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Making the Results of Humanitarian Evaluation Accessible to Communities: Why it Frequently Fails and What to Do About It

This report is part of a series of interlinked investigations of the politics of humanitarian knowledge and what changes can help bring about more inclusive and equitable approaches to research, analysis and decision-making. The series is the product of a collaboration of research groups and individuals based in Asia and the Pacific, under the Humanitarian Horizons 2021-2024 research program. Working within the Power, People and Local Leadership stream of that program, we examine inequalities embedded in the humanitarian system, the conditions that perpetuate them, and avenues for change. In this series, we turn the lens onto knowledge production, using a range of methods that offer varying ways of conceptualising challenges and opportunities.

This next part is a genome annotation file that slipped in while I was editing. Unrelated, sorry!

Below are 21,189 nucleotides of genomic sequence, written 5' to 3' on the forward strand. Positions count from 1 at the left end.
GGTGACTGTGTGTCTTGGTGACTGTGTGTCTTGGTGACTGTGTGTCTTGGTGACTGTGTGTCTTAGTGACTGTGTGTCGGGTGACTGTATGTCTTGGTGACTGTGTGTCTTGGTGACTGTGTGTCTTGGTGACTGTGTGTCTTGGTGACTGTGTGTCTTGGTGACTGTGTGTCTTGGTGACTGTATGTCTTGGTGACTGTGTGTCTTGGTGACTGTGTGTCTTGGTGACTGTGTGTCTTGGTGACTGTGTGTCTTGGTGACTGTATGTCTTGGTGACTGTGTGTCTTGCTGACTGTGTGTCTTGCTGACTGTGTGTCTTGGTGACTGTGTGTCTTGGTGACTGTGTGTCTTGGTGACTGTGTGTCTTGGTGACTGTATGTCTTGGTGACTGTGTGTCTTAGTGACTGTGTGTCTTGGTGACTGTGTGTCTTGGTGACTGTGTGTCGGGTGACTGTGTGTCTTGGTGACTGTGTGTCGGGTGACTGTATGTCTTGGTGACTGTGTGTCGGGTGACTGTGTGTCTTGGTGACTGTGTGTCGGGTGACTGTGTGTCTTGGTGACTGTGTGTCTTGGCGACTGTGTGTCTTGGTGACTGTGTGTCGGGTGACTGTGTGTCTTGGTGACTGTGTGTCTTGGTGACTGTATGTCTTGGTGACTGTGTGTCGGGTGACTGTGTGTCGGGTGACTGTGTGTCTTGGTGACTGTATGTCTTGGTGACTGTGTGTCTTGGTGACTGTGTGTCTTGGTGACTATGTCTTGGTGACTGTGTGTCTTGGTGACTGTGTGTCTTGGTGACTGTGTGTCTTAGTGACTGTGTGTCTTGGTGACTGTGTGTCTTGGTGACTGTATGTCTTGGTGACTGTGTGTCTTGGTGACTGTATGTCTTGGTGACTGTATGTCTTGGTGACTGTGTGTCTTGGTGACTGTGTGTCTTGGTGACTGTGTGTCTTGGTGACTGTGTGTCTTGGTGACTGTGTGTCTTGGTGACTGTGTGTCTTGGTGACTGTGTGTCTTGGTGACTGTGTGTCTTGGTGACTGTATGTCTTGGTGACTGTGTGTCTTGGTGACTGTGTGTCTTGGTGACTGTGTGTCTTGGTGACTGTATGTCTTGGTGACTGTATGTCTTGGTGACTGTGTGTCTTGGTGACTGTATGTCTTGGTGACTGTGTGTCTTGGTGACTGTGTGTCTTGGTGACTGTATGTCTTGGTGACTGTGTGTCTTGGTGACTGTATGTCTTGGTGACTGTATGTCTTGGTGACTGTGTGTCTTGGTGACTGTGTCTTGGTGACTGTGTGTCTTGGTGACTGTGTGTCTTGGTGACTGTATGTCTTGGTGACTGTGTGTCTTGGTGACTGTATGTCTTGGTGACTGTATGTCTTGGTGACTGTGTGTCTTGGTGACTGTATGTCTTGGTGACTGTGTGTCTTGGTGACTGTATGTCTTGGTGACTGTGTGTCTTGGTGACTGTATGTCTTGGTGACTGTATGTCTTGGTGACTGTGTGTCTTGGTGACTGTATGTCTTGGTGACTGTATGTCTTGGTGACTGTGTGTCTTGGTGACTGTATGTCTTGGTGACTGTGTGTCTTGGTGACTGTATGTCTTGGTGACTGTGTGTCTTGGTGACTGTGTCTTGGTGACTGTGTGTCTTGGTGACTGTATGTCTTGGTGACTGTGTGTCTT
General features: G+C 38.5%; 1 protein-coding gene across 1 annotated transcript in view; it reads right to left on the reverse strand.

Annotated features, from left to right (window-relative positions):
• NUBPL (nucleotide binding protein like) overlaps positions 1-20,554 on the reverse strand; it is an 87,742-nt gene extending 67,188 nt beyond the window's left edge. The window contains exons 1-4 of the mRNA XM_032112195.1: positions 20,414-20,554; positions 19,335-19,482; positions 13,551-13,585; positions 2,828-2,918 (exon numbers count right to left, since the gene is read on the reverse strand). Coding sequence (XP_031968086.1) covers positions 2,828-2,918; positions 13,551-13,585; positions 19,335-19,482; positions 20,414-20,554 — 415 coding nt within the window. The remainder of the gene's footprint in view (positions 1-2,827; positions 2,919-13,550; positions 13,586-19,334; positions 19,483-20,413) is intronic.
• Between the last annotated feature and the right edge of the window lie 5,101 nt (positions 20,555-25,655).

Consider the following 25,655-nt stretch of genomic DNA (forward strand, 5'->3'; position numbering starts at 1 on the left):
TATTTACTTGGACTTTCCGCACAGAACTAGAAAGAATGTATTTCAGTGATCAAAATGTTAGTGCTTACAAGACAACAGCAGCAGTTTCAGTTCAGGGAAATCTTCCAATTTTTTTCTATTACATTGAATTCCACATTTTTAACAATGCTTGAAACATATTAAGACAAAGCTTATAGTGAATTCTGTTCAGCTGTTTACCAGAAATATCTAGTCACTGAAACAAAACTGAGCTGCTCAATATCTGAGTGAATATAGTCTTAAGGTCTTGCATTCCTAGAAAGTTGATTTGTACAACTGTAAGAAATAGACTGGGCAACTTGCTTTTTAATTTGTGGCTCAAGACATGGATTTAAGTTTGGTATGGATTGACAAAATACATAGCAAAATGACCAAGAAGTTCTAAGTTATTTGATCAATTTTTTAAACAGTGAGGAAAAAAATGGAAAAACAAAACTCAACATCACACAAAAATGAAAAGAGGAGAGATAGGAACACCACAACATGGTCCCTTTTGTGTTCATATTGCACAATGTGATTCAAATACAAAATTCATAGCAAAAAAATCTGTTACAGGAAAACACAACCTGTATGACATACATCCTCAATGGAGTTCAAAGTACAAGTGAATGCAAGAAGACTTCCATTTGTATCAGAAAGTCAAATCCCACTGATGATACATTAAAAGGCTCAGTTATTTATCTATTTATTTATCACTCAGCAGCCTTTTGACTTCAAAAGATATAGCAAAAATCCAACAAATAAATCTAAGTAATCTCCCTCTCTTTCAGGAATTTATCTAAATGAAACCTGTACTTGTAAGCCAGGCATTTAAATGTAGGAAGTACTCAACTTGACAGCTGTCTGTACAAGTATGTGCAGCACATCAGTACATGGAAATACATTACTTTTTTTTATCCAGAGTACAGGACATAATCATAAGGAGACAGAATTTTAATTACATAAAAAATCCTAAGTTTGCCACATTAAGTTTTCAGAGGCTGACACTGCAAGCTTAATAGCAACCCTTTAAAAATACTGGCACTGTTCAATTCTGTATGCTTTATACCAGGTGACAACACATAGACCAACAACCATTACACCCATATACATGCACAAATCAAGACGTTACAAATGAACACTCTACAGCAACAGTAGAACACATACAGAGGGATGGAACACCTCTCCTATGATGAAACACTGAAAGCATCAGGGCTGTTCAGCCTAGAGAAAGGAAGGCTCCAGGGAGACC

The purpose of this research is to contribute to an improved follow-through on the humanitarian sector’s stated commitment to sharing evaluation findings with affected communities in a meaningful and participatory manner. It sought to review the challenges and opportunities in sharing evaluation findings with affected communities through consultations with M&E practitioners across Asia and the Pacific and consultations with crisis-affected communities in Pakistan and the Philippines. For us at Humanitarian Advisory Group, this paper also presents an opportunity to inform our own practices and can be used to have conversations with commissioning agencies on how to plan for making the results of our evaluation studies accessible to crisis-affected communities.